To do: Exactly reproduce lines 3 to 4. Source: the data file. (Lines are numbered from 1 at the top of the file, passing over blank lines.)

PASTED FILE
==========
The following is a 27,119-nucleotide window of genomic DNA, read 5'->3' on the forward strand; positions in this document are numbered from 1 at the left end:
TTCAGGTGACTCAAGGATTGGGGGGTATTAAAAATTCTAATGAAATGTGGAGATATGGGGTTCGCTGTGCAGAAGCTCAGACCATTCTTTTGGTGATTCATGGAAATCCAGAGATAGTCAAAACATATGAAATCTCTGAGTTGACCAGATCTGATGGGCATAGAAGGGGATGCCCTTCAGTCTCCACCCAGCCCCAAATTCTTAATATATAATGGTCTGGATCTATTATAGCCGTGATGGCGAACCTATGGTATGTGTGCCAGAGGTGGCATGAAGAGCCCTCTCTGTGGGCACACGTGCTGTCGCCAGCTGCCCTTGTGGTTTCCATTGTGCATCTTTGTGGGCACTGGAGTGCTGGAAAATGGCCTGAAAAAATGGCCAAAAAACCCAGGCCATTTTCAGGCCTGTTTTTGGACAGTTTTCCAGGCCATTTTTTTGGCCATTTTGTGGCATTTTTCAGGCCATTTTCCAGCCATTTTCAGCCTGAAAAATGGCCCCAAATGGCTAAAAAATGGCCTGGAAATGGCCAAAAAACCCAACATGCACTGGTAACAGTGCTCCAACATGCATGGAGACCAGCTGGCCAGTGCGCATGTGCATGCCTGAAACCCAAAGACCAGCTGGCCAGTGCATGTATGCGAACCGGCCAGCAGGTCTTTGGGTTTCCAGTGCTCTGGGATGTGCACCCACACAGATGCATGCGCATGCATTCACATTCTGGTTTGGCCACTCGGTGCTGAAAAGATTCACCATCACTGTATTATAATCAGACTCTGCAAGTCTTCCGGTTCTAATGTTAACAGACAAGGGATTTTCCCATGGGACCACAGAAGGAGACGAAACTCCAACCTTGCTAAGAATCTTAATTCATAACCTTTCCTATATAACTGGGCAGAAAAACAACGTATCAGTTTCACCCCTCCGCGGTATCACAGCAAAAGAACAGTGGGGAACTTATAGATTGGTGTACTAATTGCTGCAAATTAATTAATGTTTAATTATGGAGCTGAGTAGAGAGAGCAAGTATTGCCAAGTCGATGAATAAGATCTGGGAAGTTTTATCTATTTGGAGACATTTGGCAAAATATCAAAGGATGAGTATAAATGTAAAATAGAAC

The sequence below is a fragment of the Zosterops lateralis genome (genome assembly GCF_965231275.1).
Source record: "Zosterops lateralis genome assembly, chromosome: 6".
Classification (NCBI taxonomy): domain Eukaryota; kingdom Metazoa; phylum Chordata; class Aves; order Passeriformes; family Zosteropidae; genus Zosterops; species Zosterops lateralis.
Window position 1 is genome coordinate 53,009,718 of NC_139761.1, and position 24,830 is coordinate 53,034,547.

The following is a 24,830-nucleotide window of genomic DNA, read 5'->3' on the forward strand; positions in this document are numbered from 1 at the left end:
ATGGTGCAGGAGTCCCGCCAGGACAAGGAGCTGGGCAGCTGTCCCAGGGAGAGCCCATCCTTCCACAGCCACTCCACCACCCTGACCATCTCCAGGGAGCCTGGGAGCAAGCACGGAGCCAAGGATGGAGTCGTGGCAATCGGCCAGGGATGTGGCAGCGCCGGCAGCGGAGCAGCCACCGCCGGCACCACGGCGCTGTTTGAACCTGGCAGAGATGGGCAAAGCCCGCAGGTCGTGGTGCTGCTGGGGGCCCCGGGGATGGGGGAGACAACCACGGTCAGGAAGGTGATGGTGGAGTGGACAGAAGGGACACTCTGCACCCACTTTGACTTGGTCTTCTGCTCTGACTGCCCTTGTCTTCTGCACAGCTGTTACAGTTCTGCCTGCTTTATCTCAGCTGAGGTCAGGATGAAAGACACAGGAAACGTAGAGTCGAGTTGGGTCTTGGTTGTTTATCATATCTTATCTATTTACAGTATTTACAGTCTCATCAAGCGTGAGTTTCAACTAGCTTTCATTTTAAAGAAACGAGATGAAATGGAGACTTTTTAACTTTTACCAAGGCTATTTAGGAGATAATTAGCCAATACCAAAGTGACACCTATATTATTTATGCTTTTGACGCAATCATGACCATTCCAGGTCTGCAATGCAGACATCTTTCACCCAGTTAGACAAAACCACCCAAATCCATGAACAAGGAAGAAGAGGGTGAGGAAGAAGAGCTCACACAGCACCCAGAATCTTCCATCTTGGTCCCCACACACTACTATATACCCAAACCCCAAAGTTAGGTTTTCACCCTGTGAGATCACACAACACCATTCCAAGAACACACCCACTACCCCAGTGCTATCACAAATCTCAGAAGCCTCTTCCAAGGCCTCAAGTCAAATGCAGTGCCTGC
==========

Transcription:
The sequence below is a fragment of the Zosterops lateralis genome (genome assembly GCF_965231275.1).
Source record: "Zosterops lateralis genome assembly, chromosome: 6".